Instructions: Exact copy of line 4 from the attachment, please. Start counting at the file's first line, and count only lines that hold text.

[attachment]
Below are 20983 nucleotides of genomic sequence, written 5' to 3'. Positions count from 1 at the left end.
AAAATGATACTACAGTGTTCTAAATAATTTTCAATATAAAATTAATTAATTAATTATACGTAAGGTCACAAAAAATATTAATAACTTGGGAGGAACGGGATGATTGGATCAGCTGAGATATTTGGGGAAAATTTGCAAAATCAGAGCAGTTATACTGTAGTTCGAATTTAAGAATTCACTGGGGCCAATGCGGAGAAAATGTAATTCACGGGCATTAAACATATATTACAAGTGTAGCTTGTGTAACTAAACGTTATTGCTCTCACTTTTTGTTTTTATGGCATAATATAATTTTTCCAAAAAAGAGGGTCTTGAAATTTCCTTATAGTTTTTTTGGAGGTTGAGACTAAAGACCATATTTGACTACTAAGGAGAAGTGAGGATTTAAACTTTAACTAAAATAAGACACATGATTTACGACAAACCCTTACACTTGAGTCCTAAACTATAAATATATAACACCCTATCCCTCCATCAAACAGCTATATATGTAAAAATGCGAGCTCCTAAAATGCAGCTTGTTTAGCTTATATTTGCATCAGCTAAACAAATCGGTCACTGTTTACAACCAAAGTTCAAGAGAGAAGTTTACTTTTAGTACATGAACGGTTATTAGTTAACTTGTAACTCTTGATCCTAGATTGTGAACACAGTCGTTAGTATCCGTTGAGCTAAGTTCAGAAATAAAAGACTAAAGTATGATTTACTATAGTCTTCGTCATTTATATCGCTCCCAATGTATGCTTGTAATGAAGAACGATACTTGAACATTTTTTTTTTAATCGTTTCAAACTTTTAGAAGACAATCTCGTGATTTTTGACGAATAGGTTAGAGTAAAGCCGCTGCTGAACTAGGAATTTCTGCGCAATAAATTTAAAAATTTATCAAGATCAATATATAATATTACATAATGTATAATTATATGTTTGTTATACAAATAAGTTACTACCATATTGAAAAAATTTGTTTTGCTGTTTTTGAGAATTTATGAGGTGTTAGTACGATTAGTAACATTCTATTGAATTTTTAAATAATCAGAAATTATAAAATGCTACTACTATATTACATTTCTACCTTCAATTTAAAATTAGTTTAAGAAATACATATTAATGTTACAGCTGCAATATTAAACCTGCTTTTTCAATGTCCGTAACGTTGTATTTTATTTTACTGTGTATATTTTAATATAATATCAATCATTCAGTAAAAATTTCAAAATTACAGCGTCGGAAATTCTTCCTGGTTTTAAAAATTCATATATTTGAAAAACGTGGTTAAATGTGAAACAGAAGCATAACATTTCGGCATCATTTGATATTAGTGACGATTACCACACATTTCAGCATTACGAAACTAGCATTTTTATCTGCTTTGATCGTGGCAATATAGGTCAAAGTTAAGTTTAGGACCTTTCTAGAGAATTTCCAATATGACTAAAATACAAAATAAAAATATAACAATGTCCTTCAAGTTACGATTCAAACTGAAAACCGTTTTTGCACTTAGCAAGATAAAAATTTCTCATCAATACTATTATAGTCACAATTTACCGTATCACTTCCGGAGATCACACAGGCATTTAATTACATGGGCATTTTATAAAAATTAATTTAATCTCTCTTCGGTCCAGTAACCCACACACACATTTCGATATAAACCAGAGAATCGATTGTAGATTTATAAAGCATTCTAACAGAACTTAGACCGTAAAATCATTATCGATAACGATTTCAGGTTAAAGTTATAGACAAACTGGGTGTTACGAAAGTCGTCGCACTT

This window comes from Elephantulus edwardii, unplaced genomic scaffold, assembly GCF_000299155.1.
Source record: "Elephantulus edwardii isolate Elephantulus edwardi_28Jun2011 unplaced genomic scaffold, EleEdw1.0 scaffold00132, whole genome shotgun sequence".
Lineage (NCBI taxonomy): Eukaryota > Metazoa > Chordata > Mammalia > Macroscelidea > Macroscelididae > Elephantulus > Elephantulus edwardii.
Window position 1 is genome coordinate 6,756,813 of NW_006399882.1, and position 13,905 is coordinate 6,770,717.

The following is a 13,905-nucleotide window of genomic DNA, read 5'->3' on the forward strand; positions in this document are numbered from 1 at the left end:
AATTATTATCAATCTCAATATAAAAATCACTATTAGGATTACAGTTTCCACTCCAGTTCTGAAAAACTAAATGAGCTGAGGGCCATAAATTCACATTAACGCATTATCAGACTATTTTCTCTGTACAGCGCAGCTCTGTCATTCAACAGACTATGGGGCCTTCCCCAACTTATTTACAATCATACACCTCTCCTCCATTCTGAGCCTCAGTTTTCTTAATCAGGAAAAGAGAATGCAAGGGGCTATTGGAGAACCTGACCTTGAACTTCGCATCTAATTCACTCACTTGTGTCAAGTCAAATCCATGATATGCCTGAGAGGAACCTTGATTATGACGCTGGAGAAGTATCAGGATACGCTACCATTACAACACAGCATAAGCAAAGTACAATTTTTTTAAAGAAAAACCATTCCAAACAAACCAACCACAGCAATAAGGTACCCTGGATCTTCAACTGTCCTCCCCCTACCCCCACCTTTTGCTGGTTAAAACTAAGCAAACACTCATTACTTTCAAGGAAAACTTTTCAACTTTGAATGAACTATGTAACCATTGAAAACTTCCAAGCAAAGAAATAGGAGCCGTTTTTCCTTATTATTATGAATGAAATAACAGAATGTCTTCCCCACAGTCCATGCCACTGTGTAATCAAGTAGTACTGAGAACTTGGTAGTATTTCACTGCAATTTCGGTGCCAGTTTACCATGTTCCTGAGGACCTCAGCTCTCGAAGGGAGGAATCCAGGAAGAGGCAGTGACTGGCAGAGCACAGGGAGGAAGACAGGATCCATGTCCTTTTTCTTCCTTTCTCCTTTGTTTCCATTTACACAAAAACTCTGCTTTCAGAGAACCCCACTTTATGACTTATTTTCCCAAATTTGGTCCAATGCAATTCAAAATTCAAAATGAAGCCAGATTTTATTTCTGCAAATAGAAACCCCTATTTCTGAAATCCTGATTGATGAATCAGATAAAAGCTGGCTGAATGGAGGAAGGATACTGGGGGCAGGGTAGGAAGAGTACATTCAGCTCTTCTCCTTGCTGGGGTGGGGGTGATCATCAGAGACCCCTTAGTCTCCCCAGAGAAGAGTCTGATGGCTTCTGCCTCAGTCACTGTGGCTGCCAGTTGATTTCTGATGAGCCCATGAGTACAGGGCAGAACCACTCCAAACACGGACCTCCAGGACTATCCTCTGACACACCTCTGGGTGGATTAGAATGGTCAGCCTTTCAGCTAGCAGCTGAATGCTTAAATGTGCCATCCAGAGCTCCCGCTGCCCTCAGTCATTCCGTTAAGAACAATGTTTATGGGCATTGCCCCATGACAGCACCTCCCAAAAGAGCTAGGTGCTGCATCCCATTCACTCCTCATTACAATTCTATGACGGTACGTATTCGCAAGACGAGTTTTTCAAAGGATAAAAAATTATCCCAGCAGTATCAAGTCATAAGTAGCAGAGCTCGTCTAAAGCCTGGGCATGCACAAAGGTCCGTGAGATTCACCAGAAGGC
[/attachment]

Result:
Source record: "Elephantulus edwardii isolate Elephantulus edwardi_28Jun2011 unplaced genomic scaffold, EleEdw1.0 scaffold00132, whole genome shotgun sequence".